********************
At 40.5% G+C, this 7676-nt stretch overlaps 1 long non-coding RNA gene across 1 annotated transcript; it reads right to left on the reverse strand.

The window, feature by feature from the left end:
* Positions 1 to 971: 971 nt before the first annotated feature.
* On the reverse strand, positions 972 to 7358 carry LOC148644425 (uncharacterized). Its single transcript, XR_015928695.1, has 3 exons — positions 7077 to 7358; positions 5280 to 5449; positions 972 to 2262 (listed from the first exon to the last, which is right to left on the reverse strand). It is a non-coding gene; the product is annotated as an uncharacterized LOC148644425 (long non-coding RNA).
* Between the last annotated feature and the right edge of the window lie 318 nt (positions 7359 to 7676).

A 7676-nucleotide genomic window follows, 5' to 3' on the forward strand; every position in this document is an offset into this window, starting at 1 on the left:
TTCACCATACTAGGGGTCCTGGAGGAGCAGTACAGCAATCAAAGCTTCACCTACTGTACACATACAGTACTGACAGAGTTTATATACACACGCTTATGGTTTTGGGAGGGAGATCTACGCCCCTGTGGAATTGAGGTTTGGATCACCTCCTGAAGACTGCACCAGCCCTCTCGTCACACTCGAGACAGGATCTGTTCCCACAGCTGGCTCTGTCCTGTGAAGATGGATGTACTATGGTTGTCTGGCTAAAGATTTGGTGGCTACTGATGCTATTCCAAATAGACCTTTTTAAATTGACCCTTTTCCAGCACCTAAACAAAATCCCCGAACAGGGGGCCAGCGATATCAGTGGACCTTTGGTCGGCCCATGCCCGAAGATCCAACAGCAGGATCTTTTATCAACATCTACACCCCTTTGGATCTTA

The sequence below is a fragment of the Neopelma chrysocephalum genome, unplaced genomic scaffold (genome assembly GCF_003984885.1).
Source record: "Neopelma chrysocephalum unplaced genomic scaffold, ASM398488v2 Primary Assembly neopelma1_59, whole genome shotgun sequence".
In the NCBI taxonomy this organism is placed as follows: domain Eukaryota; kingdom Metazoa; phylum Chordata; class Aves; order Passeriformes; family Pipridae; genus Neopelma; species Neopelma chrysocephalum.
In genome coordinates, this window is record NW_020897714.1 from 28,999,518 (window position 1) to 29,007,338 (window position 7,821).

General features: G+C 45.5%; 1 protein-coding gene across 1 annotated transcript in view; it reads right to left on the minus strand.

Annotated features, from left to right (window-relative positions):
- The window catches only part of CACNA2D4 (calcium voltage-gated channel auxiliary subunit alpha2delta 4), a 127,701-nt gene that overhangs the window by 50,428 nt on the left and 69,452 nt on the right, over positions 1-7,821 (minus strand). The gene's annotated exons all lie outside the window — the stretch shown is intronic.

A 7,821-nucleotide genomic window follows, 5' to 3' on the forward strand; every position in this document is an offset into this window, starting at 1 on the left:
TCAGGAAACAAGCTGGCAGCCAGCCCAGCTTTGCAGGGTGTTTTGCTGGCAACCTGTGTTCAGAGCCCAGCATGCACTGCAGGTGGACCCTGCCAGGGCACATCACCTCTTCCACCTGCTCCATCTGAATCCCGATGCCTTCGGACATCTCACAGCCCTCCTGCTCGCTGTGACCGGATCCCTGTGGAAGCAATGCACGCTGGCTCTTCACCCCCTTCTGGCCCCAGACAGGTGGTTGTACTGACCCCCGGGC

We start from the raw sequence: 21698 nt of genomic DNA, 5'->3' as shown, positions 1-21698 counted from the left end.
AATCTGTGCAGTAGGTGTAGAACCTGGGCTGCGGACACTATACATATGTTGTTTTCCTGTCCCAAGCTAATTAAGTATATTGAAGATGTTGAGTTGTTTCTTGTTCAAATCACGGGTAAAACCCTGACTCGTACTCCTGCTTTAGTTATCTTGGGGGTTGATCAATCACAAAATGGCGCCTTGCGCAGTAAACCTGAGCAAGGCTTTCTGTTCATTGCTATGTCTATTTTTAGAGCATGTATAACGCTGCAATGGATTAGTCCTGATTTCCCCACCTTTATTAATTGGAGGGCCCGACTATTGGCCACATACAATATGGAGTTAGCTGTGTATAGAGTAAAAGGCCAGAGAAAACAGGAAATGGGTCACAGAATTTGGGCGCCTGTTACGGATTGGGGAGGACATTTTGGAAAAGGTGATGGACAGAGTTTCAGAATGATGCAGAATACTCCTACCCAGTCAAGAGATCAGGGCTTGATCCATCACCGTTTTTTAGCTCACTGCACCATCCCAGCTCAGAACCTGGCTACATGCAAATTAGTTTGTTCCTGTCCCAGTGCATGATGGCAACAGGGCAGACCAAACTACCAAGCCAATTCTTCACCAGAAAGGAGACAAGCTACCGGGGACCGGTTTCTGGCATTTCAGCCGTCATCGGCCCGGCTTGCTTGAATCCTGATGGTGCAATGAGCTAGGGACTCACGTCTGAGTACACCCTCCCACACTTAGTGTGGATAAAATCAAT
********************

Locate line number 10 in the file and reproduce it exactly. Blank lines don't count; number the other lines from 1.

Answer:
In the NCBI taxonomy this organism is placed as follows: domain Eukaryota; kingdom Metazoa; phylum Chordata; class Aves; order Passeriformes; family Pipridae; genus Neopelma; species Neopelma chrysocephalum.